I don’t have much to say about Jill Stein except: Yikes. It’s not unusual for major-party candidates to say very little of substance during a campaign – they’re often primarily concerned with not offending any potential constituency. But a fringe candidate really has to have something to offer, and other than the requisite Green Party drivel about “green jobs” (little more than a euphemism for government subsidies for otherwise non-economically viable industries with public sector connections), and an oft-repeated overture to “educating the whole child” (whatever that means), this woman didn’t appear to have anything to say. She did knock Patrick for what she characterized as sweetheart deal tax breaks, but he properly rebuked for for failing to understand the importance of incentivizing job-providing employers to establish and maintain a presence in the state. The state should be competing for businesses, not competing against them by subsidizing bogus ventures, no matter how trendy they are in the academy.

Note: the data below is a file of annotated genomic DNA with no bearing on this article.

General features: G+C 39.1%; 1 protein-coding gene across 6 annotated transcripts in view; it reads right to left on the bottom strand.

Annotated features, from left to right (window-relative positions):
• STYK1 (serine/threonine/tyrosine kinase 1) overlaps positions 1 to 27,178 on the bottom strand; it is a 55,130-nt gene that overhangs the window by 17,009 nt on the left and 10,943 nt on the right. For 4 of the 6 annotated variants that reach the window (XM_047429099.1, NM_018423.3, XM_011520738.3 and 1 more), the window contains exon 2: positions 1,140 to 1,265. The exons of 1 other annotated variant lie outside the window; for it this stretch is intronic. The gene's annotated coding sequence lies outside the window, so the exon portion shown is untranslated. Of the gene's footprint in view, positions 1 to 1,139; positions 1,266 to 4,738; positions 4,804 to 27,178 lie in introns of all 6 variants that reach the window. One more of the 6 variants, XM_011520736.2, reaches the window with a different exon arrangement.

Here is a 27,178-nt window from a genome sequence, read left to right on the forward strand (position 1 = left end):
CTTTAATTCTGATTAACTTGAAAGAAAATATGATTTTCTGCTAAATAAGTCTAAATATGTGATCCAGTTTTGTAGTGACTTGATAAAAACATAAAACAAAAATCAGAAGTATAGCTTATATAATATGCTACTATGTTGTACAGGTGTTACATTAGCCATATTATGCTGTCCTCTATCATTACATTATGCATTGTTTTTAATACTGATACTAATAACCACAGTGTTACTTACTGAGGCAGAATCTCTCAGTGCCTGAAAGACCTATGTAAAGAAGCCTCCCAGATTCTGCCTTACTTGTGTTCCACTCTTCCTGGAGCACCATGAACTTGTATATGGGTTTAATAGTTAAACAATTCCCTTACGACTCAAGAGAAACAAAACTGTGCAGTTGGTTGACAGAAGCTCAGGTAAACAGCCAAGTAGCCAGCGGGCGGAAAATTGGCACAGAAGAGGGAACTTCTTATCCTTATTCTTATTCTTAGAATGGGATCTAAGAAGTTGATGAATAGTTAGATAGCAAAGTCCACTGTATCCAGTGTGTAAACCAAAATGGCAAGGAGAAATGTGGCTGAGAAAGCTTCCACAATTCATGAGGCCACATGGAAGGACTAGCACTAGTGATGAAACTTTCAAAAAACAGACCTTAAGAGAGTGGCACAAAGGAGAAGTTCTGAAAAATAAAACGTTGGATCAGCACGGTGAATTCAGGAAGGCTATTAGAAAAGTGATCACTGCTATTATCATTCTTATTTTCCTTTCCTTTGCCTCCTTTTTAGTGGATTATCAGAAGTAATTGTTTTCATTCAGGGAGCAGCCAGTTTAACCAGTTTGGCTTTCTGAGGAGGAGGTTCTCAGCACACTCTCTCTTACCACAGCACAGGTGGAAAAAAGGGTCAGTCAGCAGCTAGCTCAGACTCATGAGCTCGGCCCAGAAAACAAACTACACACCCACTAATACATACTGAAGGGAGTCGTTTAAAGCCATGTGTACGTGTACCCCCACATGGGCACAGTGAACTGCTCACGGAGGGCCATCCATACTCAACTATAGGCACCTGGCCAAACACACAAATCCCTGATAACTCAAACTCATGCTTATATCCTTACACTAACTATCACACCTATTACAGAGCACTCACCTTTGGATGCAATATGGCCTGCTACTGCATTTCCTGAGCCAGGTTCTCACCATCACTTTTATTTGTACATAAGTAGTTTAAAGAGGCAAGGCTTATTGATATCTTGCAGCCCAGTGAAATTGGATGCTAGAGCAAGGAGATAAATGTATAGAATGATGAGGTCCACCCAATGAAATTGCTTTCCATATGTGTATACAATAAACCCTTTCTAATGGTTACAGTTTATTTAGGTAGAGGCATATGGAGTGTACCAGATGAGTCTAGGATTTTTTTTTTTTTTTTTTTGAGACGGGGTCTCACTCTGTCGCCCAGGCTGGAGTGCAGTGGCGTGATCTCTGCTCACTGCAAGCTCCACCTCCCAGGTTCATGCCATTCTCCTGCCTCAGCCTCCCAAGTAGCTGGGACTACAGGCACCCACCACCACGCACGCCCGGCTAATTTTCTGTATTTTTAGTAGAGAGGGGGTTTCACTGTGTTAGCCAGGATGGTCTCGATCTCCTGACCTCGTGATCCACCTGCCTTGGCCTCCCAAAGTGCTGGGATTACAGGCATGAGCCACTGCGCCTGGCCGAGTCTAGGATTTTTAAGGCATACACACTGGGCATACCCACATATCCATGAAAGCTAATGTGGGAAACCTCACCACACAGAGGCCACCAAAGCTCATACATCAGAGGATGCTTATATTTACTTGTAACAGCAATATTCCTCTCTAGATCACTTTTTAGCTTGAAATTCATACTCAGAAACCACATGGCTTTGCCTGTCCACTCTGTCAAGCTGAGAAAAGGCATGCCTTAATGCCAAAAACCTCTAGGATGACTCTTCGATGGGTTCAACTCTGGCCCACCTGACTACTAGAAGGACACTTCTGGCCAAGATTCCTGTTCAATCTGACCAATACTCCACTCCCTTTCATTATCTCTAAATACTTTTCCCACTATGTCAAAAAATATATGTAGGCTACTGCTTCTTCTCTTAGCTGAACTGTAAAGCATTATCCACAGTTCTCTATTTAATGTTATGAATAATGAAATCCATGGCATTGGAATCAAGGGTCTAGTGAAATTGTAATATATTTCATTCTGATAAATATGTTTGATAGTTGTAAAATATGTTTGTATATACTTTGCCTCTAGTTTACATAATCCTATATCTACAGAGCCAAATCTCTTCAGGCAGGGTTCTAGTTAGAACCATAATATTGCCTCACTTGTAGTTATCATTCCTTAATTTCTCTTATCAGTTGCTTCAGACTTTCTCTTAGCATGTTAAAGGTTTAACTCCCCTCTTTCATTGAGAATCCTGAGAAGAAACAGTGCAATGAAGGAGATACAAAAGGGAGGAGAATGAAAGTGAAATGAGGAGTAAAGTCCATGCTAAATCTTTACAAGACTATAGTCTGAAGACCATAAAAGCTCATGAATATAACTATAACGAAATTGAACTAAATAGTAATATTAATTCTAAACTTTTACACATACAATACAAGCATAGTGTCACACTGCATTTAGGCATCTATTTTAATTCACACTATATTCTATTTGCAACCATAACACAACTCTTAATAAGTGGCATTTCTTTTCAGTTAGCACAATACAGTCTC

For US Congress, I’m in the MA-7 district, which unfortunately will undoubtedly continue to be represented by “Malarkey Ed” Markey: the epitome of the lifetime politician, and everything that the ideal citizen-legislator is not. I envy folks in other parts of the state who had decent opposition candidates to vote for today. I was stuck with Woburn’s Dr. Gerry Dembrowski, and although I voted for him out of anti-leftist principle, I’d probably feel a bit guilty if he actually somehow pulls this off. I had a hard time finding much out about Dembrowski beyond the marketing pages on his web site, and when I finally tracked down a video of him in a “debate” with Markey on a local TV station, I was appalled at how childishly he acted: sneering at Markey, and taunting him like a junior high school bully. Markey didn’t seem to have any idea what to do with the guy, and I suppose his best bet was to just ignore him: that would be more than justifiable. I imagine it would be pretty hard to get anything accomplished in Congress if your strongest skill was mockery. Perhaps you could make it as a talk show host, but not as a congressman. Oh well, there’s always 2012!